Picture of Helen - April 2009 - after raccoon attack
One of my favorite things about blogging is to be able to go back and see what was going on in my life a year ago - this is the post from a year ago today....
I'm happy to see that I've made changes in my life, and I'm taking care of myself now....
I was absolutely stunned by your outpouring of sympathy at the passing of dear Helen.
I'm here to tell you what happened.
I'm surprised at how saddened I was at Helen's death.
I really enjoyed nursing this little chicken.
She needed me.
I needed her.
Saturday morning started in the usual way.
Sleeping in til 7.
As soon as I was coherent enough, I began doing yard work.
I've made this elaborate list, lining everything out that needs to be done, week by week, day by day, in order to keep my on schedule for the Lowell Garden Walk in July.
The next three weeks will be rough.
I noticed late morning that Helen was a little more to herself than usual.
Her tail was a bit drooped.
"I gotta keep an eye on her", I thought.
At noon, I went off to my Beekeeping Class.
Yes, folks, I'm getting bees.
Scary, isn't it? My cousin Jim tells me I might as well learn to juggle chain saws while I'm at it.
That really cracks me up.
Here is the president of the club, Mark, showing us how to use the hive tool.
Here we learned how to light the smoker.
Smoke - good.
Fire - no good!
(You have to say that like Frankenstein to find the humor)
The Vice President, Ed, taught us the proper terminology of the hive, so we didn't call him up and say....'Um, Ed....like that little thingy on my hive is glued with honey, what should I do?"
Please note the observation hive behind Ed.
Aaron's been at it again with the camera.
He was so encouraged by all of your comments!
The rest of the pics in this post were taken by:
The following text will have nothing to do with the next five photos.
I hope it doesn't confuse you!
Keep up people!
I got home from bee class about 5:30.
I promptly put my hive together.
Although my sister-in-law and niece were visiting, I found it impossible to sit after sitting in bee class for 4 hours.
I decided there was enough time to finish cleaning the chicken coop before dark.
Helen was now in the nest box.
I thought she might lay an egg.
Her first egg ever.
You see, Helen has never layed an egg.
I really don't know why - but I'm assuming it had something to do with the raccoon attack.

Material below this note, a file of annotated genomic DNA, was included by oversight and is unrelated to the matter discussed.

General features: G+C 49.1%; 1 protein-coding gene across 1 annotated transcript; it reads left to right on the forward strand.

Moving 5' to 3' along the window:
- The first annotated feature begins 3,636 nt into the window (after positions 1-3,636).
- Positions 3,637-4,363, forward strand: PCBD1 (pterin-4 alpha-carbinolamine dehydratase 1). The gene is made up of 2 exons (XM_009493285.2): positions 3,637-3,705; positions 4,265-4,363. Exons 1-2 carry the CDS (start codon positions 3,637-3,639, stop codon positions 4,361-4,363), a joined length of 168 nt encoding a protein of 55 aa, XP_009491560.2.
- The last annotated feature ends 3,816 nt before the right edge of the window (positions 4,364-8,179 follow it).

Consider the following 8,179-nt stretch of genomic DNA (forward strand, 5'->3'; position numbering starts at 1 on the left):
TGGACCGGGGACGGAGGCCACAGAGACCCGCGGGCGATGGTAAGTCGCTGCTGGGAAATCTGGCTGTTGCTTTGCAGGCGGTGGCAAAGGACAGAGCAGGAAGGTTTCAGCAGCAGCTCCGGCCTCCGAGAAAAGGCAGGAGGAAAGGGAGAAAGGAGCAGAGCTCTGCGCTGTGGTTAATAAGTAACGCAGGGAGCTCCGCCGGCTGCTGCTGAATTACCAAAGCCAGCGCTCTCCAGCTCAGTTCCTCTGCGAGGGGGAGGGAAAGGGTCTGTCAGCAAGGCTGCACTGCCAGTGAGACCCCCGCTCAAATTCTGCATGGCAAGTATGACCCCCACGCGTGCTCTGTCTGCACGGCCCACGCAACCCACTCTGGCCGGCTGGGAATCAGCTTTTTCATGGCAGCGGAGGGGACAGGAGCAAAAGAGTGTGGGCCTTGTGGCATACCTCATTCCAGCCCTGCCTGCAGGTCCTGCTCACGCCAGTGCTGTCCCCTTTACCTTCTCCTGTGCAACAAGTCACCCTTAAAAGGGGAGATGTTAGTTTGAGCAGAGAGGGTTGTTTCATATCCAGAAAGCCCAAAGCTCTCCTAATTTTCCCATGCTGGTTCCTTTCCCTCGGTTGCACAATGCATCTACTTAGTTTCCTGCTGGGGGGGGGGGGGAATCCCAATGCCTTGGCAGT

She was barren.
Another thing we had in common.
We understood each other's pain.
She sat in the roost box, with her vent pulsing a little.
I picked her up, and even with my gardening gloves on, I could feel she was burning hot.
I do believe animals have a sense.
All the chickens knew.
I didn't know yet.
Aunt Jemima watched as I removed Helen from the coop.
Scarlett seemed extra worried.
No name (He's since been named Buddy) was even concerned, and he's normally quite aloof.
Mrs. Puffington nearly worried herself sick about Helen.
Even the cat looked on, a bit grief stricken.
I didn't think too much of this. Helen has been so frail, and has had to come in the house before, and even wore a diaper for a bit.
If you never read that post - click here.
In a sick way, I looked forward to babying her, and nursing her.
I put antibiotics in her water, put her in a nice, clean, warm place.
She expired sometime in the night.
I just couldn't believe my eyes.
Glenco handled the arrangements.
I'm still not really sure what exactly happened, but I'm tending to think that perhaps her body finally formed an egg, and she couldn't lay it.
I was so worried about the other chickens.
I watched them carefully all day Sunday for signs of illness.
They are all fine.
It was Helen's time.
Even in her death, she taught me a great lesson.
In the midst of the busyness I'm experiencing right now with the garden - which seems to be of paramount importance - in the grand scheme of things - it's meaningless.
I've been experiencing above average fatigue and joint pain.
I know I'm overdoing it.
I'll be doing a full post on this subject very soon (like - when it rains and I can actually be inside!)
Our days are numbered, and I really want to spend my days to the fullest, and that doesn't necessarily mean work. It's all in our attitude, our mindset. I'm so work oriented.
This must stop.
(I'm happy to report that is HAS stopped! I am much better at managing my time - even though I stay incredibly busy - the stress is gone - my health has greatly improved over the last year - )
So teach us to number our days, so we may receive a heart of wisdom.